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I am the Shellfish Division Director for the Department of Natural Resources in Maryland and see shifting baselines, or variations of the concept, here in Maryland. I read your article (on the web) about shifting baselines.

Oyster restoration in Maryland is a key topic with citizens, watermen, legislators, scientists, environmentalists and many others. However, many average citizens have no idea, or a slight idea at best, about how abundant oysters once were, even in the 1970's or mid-1980's, and not even considering the staggering abundance of 150 years ago. Today the oyster population is at record low levels after many years of disease mortality and habitat siltation. A good bar today is a shadow of what we had 20 or 30 years ago, and even those conditions pale compared to 150 years ago. The various reference points yield varying baselines, whether we are talking about oysters (population numbers, density levels per acre) or simply habitat quality (amount of clean shell, acres of habitat, degree of buried shells). All measures of oysters have declined. What might look good today, is poor compared to the past. Beware the uninformed.

It is interesting to see people’s reactions to a present day restoration project and how that shapes their view of the oyster situation. They see a young oyster population created in their tributary on a small 2-5 acre site – a population created by planting seed oysters at high density – and think it is a wonderful sign of recovery. Of course it is good news, a vast improvement for that site and we hope such projects can yield additional results, but oyster recovery is more about large scale re-building of the habitat and the population in the Chesapeake Bay than about a few sites here and there. A site may contain a fine project, yielding good results, but it is a misty vapor compared to what used to exist when oysters were naturally abundant over a broad area, not synthetically abundant on a few sites. Even my memories of the strong populations of the mid-1980's, which surpass these restoration projects, are less than what existed many decades before, from what I read and hear from "old timers" as your article mentioned. Keeping in touch with old watermen and the old literature are key to me as a resource manager.

Maryland has a restoration goal to increase oyster biomass 10 fold by 2010, from a 1994 baseline. The 1994 baseline was a very low year for Maryland oysters. If I understood your article, ideally the oyster baseline should be the population as it existed in the early 1800's before it declined. But using such a baseline in the context of goal setting wouldn’t allow for any increases to occur since it would represent the ultimate population status. So in some ways, our baseline isn’t the same kind of baseline you discuss.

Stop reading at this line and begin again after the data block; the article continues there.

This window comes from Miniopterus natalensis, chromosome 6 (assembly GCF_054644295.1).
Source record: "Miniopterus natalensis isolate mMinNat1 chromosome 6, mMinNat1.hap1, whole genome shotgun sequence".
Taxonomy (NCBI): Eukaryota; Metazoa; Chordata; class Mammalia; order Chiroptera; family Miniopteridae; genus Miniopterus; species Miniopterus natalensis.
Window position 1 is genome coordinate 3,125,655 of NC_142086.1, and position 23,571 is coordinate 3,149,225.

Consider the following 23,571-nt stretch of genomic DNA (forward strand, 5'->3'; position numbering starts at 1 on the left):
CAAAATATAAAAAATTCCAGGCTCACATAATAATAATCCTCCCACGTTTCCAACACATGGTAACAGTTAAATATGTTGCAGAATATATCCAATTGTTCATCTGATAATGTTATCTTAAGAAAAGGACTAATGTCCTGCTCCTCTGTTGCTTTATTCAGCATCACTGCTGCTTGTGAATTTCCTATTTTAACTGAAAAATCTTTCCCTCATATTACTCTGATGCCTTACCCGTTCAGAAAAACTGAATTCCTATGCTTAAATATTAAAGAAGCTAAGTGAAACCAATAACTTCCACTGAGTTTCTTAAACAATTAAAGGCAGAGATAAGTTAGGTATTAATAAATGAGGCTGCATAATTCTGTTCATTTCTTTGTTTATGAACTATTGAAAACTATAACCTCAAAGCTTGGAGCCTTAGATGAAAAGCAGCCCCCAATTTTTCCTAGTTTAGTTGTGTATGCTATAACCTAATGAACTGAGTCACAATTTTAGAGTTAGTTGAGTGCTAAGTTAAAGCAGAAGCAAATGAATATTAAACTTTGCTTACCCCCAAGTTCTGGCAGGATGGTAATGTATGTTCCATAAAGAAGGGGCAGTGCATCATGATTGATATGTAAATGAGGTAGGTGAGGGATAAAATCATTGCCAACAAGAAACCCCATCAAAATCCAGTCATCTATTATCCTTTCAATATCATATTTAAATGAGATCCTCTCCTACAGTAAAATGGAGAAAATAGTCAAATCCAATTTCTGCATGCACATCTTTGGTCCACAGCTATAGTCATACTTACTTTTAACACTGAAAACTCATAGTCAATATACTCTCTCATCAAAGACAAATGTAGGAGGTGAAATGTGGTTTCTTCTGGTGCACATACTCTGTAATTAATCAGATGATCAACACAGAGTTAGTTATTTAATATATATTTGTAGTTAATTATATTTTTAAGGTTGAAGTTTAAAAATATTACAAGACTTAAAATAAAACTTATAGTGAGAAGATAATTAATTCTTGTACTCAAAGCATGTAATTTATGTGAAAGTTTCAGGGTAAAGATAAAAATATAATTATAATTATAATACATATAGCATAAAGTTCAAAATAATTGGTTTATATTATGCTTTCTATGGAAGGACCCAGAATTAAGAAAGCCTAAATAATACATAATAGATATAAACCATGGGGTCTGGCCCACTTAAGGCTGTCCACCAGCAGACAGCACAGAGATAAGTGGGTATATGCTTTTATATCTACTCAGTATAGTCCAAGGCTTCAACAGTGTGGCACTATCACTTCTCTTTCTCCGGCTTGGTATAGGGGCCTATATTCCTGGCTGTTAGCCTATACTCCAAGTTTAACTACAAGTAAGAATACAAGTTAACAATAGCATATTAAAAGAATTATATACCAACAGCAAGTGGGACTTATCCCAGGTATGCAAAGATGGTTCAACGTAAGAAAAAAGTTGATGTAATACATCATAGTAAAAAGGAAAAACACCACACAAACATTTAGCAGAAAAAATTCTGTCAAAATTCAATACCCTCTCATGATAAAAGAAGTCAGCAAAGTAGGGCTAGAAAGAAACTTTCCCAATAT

The 10 fold goal experience is not a true application of the shifting baseline concept in your article. In the article, the concept assumes today’s people are uninformed about the past and accept the present as "good", since they don’t know any differently. In our case, everyone involved in goal setting knew that oysters prior to 1994 were much more abundant. Our 1994 baseline was not what people wanted, or were used to, or were blindly locked into. It was what we wanted to improve upon. It was a known sorry state from which we wanted to see results. It is being used as a mathematical starting point from which to measure progress toward the lofty 10 fold goal. Perhaps we should call the 1994 baseline a “skewed baseline” vs a shifted one. Perhaps the 10 fold end point is really our baseline as used in your article. A 10 fold increase would give us populations similar to the mid-1980’s. In the context of your article, the mid-1980’s condition would be our shifted baseline: shifted from the early 1800’s more abundant condition. So I guess the mid-1980’s oyster condition is “ok” and “acceptable” to us, instead of us going to our historical roots and saying that the early 1800’s is what we want.

Using the 1994 baseline had some practical applications here. It was the lowest number in recent times so everyone could relate to "Let's improve upon this". It was a focal point. It also was something the group felt could be improved upon. There wasn’t the money or other resources to regain the early 1800's population but the group thought they could regain a mid-1980's population. A 10 fold increase from 1994 "rang true" with the group. In a way, the 10 fold endpoint was the baseline. It is what they envisioned as good. It is what they wanted to have back again.